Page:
|photo by bunchofpants|
I loved to eat, but I do not really enjoy cooking. Once in a while I will make something that requires actual prep work, but usually anything I make is pretty basic and I am not confident enough to stray from the directions on a recipe. I can cook. I am confident I can make a cake from a recipe (I can’t actually remember ever actually making a cake in my life).
I am not a chef. A chef creates food based on knowledge of how ingredients and different cooking techniques work. A chef makes their own custom cake from scratch because she understands how the proportions work, what kinds of things can be substituted, and how to experiment to bring out new flavors. Any cook can follow a recipe, but a chef can create master pieces from her own expertise.
Project Based Learning (PBL) has a recipe that any teacher can follow. My favorite description of it comes from Buck Institute:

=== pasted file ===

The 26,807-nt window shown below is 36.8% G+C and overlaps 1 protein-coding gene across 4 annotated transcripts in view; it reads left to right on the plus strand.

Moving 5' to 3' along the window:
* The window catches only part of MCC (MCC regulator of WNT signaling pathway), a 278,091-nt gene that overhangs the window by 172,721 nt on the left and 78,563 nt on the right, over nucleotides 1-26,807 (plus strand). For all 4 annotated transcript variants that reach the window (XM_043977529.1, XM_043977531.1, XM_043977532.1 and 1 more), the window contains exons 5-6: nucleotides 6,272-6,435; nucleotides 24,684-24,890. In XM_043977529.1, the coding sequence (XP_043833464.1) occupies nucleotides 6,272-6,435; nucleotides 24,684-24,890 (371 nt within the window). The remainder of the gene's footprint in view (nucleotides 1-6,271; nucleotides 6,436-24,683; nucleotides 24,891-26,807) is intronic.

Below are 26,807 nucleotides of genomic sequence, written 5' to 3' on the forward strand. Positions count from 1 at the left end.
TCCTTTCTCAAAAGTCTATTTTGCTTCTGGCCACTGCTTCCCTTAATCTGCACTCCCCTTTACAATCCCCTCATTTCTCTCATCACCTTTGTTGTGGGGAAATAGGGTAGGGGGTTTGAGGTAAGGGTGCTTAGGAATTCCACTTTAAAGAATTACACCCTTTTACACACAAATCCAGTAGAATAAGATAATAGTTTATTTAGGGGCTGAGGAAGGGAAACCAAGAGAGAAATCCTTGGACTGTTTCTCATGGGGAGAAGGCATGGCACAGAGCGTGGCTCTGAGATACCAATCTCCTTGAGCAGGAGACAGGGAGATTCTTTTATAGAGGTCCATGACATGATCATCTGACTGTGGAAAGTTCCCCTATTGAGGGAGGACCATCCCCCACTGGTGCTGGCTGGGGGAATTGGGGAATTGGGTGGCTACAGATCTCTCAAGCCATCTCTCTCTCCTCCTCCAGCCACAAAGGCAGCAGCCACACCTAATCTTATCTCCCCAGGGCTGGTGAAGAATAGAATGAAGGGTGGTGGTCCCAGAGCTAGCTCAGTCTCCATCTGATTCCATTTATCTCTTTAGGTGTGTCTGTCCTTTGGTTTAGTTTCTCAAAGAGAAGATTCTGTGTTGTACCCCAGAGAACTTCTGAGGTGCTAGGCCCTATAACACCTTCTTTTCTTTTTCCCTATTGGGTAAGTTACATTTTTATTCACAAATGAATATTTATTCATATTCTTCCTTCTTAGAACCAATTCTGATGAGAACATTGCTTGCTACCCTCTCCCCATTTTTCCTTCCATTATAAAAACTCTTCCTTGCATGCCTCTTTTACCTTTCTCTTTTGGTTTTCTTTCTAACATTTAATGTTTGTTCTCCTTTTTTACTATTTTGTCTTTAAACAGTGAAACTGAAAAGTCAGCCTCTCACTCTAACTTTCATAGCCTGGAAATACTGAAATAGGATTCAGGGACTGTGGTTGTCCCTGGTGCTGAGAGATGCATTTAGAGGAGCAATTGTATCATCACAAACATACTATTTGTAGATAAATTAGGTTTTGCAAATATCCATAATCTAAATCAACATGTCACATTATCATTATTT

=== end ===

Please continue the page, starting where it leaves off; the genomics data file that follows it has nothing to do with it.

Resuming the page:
I was taught to cook to this method and I think it produces a very tasty cake. It is a tasty white cake that is delicious, but would never make it on Cake Boss. But when it comes to teaching I am a bit of a chef. I understand the overriding philosophy of the process and ingredients of PBL and I have enough experience in the classroom to take this process and give it my own flavor.
So in my classroom we do not “follow the recipe.” We definitely are a student-centered, PBL class but I have adapted the process to fit my teaching style and my students. This is also not a completed process but something I continue to adjust with every project.
I would like to start a series of blog posts explaining the philosophy of PBL and its components according to the recipe and also my adaptations to it. Hopefully it will serve both as an overview to a teacher who is new to PBL and as some suggestions to teachers already using PBL on modifications they might choose to make. As always please chime in on the comments with your questions or share your recipes for how you make PBL unique for your classroom.